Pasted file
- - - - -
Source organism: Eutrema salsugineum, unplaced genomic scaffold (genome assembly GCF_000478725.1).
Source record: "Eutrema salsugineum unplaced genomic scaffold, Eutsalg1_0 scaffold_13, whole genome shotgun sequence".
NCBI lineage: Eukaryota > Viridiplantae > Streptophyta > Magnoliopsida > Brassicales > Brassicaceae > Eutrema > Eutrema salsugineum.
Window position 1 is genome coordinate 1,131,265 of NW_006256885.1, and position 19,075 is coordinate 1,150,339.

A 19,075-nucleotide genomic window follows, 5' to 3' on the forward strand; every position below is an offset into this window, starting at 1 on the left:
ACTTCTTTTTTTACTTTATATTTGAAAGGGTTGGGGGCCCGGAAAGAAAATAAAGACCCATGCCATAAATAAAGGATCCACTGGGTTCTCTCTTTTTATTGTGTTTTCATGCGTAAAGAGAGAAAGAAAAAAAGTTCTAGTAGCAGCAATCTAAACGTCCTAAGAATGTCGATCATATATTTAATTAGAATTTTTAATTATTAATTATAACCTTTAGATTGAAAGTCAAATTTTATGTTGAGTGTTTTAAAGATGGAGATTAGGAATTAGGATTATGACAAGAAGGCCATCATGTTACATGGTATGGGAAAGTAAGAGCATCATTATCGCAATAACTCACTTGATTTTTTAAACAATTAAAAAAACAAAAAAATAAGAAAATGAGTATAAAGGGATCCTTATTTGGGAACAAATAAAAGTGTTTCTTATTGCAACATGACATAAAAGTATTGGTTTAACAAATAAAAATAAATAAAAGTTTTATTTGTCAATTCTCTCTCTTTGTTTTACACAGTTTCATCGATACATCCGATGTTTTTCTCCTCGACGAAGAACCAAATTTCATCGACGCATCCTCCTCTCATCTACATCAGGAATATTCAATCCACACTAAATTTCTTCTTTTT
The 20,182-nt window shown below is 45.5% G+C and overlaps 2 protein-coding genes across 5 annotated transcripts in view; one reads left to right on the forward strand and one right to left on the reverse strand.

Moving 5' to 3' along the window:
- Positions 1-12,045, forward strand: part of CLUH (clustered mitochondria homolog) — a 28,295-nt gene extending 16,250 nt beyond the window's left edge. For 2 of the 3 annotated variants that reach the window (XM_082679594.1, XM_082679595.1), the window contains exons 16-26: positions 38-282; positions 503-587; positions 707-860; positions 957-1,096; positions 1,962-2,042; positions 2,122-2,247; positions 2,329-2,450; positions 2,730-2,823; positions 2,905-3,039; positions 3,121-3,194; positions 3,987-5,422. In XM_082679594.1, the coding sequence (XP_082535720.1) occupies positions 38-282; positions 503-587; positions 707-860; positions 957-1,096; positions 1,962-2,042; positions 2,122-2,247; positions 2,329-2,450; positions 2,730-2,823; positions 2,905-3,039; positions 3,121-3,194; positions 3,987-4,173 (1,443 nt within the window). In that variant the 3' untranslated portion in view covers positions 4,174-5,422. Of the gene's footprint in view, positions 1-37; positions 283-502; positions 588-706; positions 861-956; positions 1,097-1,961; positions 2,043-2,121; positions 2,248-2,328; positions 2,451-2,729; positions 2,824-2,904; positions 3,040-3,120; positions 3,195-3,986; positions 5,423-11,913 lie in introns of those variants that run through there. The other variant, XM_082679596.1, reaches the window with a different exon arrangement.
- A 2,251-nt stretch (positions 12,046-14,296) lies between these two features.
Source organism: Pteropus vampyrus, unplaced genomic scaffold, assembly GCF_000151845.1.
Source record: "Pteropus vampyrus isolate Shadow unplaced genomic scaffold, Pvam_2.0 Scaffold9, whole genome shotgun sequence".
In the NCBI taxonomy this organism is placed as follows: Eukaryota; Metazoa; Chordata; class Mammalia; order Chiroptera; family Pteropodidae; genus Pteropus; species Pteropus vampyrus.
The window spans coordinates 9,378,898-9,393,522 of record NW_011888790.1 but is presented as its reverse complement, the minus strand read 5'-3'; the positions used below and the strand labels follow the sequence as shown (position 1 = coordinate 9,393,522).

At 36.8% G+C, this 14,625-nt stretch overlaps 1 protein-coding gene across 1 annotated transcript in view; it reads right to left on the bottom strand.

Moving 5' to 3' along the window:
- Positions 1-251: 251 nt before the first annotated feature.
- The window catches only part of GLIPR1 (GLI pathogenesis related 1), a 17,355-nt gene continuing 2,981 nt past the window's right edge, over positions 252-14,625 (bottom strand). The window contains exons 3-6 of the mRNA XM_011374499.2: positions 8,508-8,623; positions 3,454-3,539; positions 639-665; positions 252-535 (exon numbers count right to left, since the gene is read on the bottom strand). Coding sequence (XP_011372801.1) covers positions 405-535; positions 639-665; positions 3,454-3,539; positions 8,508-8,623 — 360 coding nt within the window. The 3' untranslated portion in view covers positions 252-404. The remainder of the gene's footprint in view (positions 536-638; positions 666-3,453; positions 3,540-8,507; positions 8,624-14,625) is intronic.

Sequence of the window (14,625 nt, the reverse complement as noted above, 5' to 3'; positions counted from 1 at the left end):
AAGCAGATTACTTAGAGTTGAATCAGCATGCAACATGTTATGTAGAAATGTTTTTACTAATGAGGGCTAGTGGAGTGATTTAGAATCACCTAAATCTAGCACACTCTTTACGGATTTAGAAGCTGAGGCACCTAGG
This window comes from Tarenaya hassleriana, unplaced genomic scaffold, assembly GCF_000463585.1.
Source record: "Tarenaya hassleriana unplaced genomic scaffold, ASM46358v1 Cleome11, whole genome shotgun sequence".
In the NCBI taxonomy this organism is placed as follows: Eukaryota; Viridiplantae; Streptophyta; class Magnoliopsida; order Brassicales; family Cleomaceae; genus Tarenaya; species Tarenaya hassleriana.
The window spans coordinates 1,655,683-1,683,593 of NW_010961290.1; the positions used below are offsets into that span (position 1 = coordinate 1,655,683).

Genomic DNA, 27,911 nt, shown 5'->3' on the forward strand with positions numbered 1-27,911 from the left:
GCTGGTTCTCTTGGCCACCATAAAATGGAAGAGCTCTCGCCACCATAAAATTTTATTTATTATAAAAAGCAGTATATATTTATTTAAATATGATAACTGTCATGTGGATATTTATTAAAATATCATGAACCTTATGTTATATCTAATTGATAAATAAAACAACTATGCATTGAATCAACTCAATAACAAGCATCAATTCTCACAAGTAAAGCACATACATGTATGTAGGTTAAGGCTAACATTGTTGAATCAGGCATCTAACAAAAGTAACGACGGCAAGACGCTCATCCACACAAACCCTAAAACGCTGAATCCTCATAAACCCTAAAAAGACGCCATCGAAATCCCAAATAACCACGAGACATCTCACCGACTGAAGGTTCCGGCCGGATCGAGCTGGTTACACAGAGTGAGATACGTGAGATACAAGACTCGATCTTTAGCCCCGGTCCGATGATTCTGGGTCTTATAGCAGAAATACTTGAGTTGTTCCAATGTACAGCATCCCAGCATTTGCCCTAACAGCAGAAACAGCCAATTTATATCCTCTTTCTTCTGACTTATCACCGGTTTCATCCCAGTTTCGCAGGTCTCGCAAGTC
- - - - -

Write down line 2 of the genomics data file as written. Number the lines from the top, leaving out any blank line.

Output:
Source record: "Eutrema salsugineum unplaced genomic scaffold, Eutsalg1_0 scaffold_13, whole genome shotgun sequence".